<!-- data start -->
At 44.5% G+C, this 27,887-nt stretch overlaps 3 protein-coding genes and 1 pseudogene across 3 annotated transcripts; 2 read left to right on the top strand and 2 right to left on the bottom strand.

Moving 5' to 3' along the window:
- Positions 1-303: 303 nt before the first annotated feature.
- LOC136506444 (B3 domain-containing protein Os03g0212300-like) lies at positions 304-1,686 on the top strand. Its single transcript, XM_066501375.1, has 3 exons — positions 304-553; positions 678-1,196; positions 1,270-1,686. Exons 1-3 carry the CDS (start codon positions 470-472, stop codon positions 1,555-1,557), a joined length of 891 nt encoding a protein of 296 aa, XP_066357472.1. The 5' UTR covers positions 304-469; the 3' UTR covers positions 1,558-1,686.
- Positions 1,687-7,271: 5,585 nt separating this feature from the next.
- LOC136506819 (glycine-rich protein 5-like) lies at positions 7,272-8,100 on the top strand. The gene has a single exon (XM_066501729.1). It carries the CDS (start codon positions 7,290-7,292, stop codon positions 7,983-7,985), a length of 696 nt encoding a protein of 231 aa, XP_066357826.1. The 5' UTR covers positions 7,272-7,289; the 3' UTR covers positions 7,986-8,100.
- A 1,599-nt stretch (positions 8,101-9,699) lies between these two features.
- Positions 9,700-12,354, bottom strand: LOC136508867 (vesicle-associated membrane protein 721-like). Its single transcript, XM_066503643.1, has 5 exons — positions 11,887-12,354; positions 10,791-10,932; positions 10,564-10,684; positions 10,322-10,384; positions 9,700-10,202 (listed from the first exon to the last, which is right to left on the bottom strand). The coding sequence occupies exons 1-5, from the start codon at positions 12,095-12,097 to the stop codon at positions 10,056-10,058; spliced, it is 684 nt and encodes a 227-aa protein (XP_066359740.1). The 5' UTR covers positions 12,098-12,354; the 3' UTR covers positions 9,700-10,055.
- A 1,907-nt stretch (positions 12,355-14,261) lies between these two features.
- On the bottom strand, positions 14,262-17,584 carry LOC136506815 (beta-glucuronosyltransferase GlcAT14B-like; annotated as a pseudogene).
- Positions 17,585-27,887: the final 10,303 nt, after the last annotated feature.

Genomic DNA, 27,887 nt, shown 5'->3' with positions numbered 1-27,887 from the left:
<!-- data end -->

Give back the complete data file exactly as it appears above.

At 44.5% G+C, this 27,887-nt stretch overlaps 3 protein-coding genes and 1 pseudogene across 3 annotated transcripts; 2 read left to right on the top strand and 2 right to left on the bottom strand.

Moving 5' to 3' along the window:
- Positions 1-303: 303 nt before the first annotated feature.
- LOC136506444 (B3 domain-containing protein Os03g0212300-like) lies at positions 304-1,686 on the top strand. Its single transcript, XM_066501375.1, has 3 exons — positions 304-553; positions 678-1,196; positions 1,270-1,686. Exons 1-3 carry the CDS (start codon positions 470-472, stop codon positions 1,555-1,557), a joined length of 891 nt encoding a protein of 296 aa, XP_066357472.1. The 5' UTR covers positions 304-469; the 3' UTR covers positions 1,558-1,686.
- Positions 1,687-7,271: 5,585 nt separating this feature from the next.
- LOC136506819 (glycine-rich protein 5-like) lies at positions 7,272-8,100 on the top strand. The gene has a single exon (XM_066501729.1). It carries the CDS (start codon positions 7,290-7,292, stop codon positions 7,983-7,985), a length of 696 nt encoding a protein of 231 aa, XP_066357826.1. The 5' UTR covers positions 7,272-7,289; the 3' UTR covers positions 7,986-8,100.
- A 1,599-nt stretch (positions 8,101-9,699) lies between these two features.
- Positions 9,700-12,354, bottom strand: LOC136508867 (vesicle-associated membrane protein 721-like). Its single transcript, XM_066503643.1, has 5 exons — positions 11,887-12,354; positions 10,791-10,932; positions 10,564-10,684; positions 10,322-10,384; positions 9,700-10,202 (listed from the first exon to the last, which is right to left on the bottom strand). The coding sequence occupies exons 1-5, from the start codon at positions 12,095-12,097 to the stop codon at positions 10,056-10,058; spliced, it is 684 nt and encodes a 227-aa protein (XP_066359740.1). The 5' UTR covers positions 12,098-12,354; the 3' UTR covers positions 9,700-10,055.
- A 1,907-nt stretch (positions 12,355-14,261) lies between these two features.
- On the bottom strand, positions 14,262-17,584 carry LOC136506815 (beta-glucuronosyltransferase GlcAT14B-like; annotated as a pseudogene).
- Positions 17,585-27,887: the final 10,303 nt, after the last annotated feature.

Genomic DNA, 27,887 nt, shown 5'->3' with positions numbered 1-27,887 from the left: